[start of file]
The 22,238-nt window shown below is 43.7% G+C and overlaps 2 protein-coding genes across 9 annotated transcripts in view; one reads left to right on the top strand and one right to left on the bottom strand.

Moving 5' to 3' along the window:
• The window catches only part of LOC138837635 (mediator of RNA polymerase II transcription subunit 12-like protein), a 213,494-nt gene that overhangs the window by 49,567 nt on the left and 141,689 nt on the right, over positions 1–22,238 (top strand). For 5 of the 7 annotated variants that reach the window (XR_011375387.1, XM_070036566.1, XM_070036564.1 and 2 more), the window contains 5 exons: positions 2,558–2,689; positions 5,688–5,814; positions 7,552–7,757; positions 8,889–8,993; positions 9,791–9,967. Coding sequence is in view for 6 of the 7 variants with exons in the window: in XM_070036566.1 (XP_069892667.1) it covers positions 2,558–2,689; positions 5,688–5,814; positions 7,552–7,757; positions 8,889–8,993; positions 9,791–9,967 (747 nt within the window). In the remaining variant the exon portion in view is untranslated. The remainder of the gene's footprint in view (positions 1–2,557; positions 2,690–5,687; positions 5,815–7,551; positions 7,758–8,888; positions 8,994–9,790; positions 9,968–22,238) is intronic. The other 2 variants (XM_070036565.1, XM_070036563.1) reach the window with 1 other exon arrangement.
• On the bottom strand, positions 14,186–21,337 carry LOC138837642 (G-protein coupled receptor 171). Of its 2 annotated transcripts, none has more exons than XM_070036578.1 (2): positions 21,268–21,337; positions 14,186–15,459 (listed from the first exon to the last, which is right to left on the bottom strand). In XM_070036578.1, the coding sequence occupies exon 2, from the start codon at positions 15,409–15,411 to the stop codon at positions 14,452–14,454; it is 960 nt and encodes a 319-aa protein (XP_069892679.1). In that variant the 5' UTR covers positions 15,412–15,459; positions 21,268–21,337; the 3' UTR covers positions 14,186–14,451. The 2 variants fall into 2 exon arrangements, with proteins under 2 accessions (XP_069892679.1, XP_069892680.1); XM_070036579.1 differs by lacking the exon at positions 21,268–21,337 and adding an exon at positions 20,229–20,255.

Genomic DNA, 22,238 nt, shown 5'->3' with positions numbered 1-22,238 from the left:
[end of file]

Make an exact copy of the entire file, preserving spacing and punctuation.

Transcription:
The 22,238-nt window shown below is 43.7% G+C and overlaps 2 protein-coding genes across 9 annotated transcripts in view; one reads left to right on the top strand and one right to left on the bottom strand.

Moving 5' to 3' along the window:
• The window catches only part of LOC138837635 (mediator of RNA polymerase II transcription subunit 12-like protein), a 213,494-nt gene that overhangs the window by 49,567 nt on the left and 141,689 nt on the right, over positions 1–22,238 (top strand). For 5 of the 7 annotated variants that reach the window (XR_011375387.1, XM_070036566.1, XM_070036564.1 and 2 more), the window contains 5 exons: positions 2,558–2,689; positions 5,688–5,814; positions 7,552–7,757; positions 8,889–8,993; positions 9,791–9,967. Coding sequence is in view for 6 of the 7 variants with exons in the window: in XM_070036566.1 (XP_069892667.1) it covers positions 2,558–2,689; positions 5,688–5,814; positions 7,552–7,757; positions 8,889–8,993; positions 9,791–9,967 (747 nt within the window). In the remaining variant the exon portion in view is untranslated. The remainder of the gene's footprint in view (positions 1–2,557; positions 2,690–5,687; positions 5,815–7,551; positions 7,758–8,888; positions 8,994–9,790; positions 9,968–22,238) is intronic. The other 2 variants (XM_070036565.1, XM_070036563.1) reach the window with 1 other exon arrangement.
• On the bottom strand, positions 14,186–21,337 carry LOC138837642 (G-protein coupled receptor 171). Of its 2 annotated transcripts, none has more exons than XM_070036578.1 (2): positions 21,268–21,337; positions 14,186–15,459 (listed from the first exon to the last, which is right to left on the bottom strand). In XM_070036578.1, the coding sequence occupies exon 2, from the start codon at positions 15,409–15,411 to the stop codon at positions 14,452–14,454; it is 960 nt and encodes a 319-aa protein (XP_069892679.1). In that variant the 5' UTR covers positions 15,412–15,459; positions 21,268–21,337; the 3' UTR covers positions 14,186–14,451. The 2 variants fall into 2 exon arrangements, with proteins under 2 accessions (XP_069892679.1, XP_069892680.1); XM_070036579.1 differs by lacking the exon at positions 21,268–21,337 and adding an exon at positions 20,229–20,255.

Genomic DNA, 22,238 nt, shown 5'->3' with positions numbered 1-22,238 from the left: